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How I Got The Facts The FBI Really Didn’t Want Me To Have

A lawyer reported getting a threatening call: “If you keep fucking with Mr. Trump, we know where you live.” But who made the call? And why? The FBI’s files blacked out all the good details. That was just the beginning of the hunt.

Posted on May 1, 2017, at 5:42 a.m. ET

The corner of Broadway and West 54th St., captured by Google Maps in 2007.
Google Maps

The corner of Broadway and West 54th St., captured by Google Maps in 2007.

Before last November’s presidential election, a half-dozen former FBI agents told me that Donald Trump was questioned by the FBI about his business dealings on numerous occasions since the early 1980s. But the agents couldn’t recall the details.

So together with MIT doctoral student Ryan Shapiro, I filed a Freedom of Information Act (FOIA) request for all FBI records on the Trump Organization, Trump Entertainment Resorts, Trump University, and the Trump Foundation. When the FBI failed to respond, we sued, and the bureau turned over dozens of pages of documents.

One set stood out. It was heavily redacted, but it contained bits and pieces of a wild story about a person who told the FBI that he got a menacing phone call from a man with a thick New York accent who threatened his family. Intriguingly, the documents stated that the call came from a New York City phone booth across the street from the Ed Sullivan Theater, where Donald Trump was appearing that day as a guest on David Letterman’s show.

The person who received the call was identified only as “C” for “complainant.” But the FBI left behind several clues that helped us figure out that it was Kristopher Hansen, an attorney who represented a group of private investors in Trump Entertainment Resorts, who received the menacing phone call a day after the casino group filed for bankruptcy.

A nine digit clue

The cover sheet of the FBI complaint is heavily redacted with the exception of the accuser’s city and nine-digit zip code. When we typed the nine-digit zip code into Google, the law firm Stroock & Stroock & Lavan LLP was the fourth entry on the front page. A keyword search on the firm’s website for “Trump Entertainment Resorts” showed that 10 attorneys represented the casino group’s debtors and creditors but only one, Hansen, was listed as the attorney of record on the bankruptcy court filings.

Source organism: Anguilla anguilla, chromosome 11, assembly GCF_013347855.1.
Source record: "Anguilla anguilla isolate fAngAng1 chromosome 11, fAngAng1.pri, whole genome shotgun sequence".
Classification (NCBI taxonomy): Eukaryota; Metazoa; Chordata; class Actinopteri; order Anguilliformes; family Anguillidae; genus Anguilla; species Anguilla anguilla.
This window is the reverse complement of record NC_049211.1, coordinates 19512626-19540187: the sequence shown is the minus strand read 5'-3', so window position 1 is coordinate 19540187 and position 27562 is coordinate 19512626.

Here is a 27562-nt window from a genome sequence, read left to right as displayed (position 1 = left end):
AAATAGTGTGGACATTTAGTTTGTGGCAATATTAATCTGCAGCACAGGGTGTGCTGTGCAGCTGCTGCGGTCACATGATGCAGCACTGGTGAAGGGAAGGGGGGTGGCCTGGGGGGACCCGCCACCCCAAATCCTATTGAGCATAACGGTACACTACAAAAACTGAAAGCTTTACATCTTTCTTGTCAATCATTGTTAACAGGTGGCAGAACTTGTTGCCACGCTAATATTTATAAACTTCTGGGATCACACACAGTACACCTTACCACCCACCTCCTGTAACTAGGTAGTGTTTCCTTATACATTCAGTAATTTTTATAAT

BuzzFeed News made numerous attempts to reach Hansen at his office via email and messages left with his secretary. But he did not respond to our queries. We then obtained Hansen’s home address through a LexisNexis search.

Seven letters

The FBI files say “C” (Hansen) also filed a police report. But the bureau withheld the location of the police department because the location of the police department could help reveal the identity of the complainant. That was another important clue. The redaction box is seven characters. Holmdel, the township in New Jersey where Hansen lives, is a perfect fit.

Three weeks ago, we filed an open records request with the Township of Holmdel city clerk, requesting a copy of a police report filed by Kristopher Hansen on either Feb. 18 or 19, 2009. The clerk sent us a copy of the one-page report last week. It stated that Hansen is the attorney who reported receiving the threatening phone call. The police report also contained Hansen’s account of what the caller said, which had been redacted from the FBI’s documents.

The menacing call

Got a Trump tip? Email us attrump@buzzfeed.com.To contact us anonymously, go totips.buzzfeed.com.


  • Picture of Jason Leopold

    Jason Leopold is a senior investigative reporter for BuzzFeed News and is based in Los Angeles. He is a 2018 Pulitzer finalist for international reporting, recipient of the IRE 2016 FOI award and a 2016 Newseum Institute National Freedom of Information Hall of Fame inductee.

    Contact Jason Leopold at jason.leopold@buzzfeed.com.

    Got a confidential tip? Submit it here.

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